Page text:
The coalition now calls for the following:
The public has until September 30 to comment on the draft. Jewish Federation is urging the community to voice concerns to the CDE, ICQ and elected officials. Following the public comment period, the IQC will review another updated draft in November 2020 and then send it to the State Board of Education for final review. The Board must approve a final curriculum by March 31, 2021.
1. Copy and paste the text below into an email and send to the Department of Education’s Instructional Quality Commission at email@example.com
Dear IQC Representatives,
I write to join the numerous calls for continued improvement of the California Ethnic Studies Model Curriculum. I commend your removal of negative content from the initial draft and the acknowledgement that antisemitism is a form of hate.
However, if this curriculum is going to be effective and appropriate for all Californians, there must be a renewed commitment to transparency in every step of this curriculum's creation, added safeguards to what can be taught in this curriculum, and more inclusive representation for the experience of Jewish Americans and the broad spectrum of diversity within the Californian Jewish community.
To that end, I respectfully submit the following four requests of the ESMC:
Thank you for your consideration.
2. Email your state assembly members with these requests.
3. Call the CDE at 916-319-0243 to reiterate these requests.
4. Alternatively, you can send an automatic message to your assembly members and the IQC through this website (Note: this link will take you to a page managed by the San Francisco JCRC).
The revised ESMC can be found within in the agenda of the August 3 IQC meeting agenda
Community letter to Governor Newsom
September 25, 2020
To the Hon. Gavin Newsom
Governor of the State of California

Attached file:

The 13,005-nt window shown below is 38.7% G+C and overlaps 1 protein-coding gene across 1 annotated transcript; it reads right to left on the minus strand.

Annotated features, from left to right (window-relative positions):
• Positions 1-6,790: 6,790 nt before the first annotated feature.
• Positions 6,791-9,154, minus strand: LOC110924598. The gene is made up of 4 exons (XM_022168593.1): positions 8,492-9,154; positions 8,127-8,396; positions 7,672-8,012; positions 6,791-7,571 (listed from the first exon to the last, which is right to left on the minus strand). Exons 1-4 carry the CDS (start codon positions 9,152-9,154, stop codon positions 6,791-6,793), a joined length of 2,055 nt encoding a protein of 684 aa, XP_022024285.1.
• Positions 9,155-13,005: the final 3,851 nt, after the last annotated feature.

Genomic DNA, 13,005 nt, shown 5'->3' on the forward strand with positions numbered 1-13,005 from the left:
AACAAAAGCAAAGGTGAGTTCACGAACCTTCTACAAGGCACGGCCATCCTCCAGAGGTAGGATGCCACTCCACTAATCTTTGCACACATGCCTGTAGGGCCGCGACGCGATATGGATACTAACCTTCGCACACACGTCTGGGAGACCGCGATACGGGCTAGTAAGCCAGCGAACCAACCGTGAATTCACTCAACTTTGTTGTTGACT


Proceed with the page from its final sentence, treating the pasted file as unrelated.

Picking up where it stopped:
Dear Governor Newsom:
We are writing on behalf of the Jewish Federation of Orange County, the Anti-Defamation League of Orange County/Long Beach, the Orange County Board of Rabbis, and the Rabbinic Council of Orange County, collectively serving more than 80,000 Jews in our community. We respectfully request that you take immediate action to ensure that the California Department of Education’s Ethnic Studies Model Curriculum (ESMC) is fully appropriate for all of California’s students. This is of extreme importance in order to avert a crisis as education is one of the most effective means of stemming the tide on all forms of hate, including racism and antisemitism.
As the Department of Education prepares the second draft of the ESMC, we seek to ensure that the process for writing, reviewing and approving the curriculum is fully transparent. The second draft of the curriculum had been scrubbed of most of the denigrating content against Jews, Israelis and Israel, and antisemitism was added to the unit on hate. There is, however, more work to be done to ensure that the curriculum offers a safe and representative education for all California students. Of central importance is that every element in the curriculum must be subject to a sufficient public review process in order to ensure that offensive content does not make its way back into material to be distributed to our high schools.
We ask that you communicate directly with Superintendent of Schools Tony Thurmond and the Members of the CA Board of Education to demand fidelity to the following:
Thank you for attention to this matter.
Stephen H. Gordon, Chair of the Board and Arlene Miller, President & CEO
Jewish Federation of Orange County
Peter Levi, Regional Director
Anti-Defamation League of Orange County/Long Beach
Rabbi Richard Steinberg
Orange County Board of Rabbis
Rabbi David Eliezrie
Orange County Rabbinic Council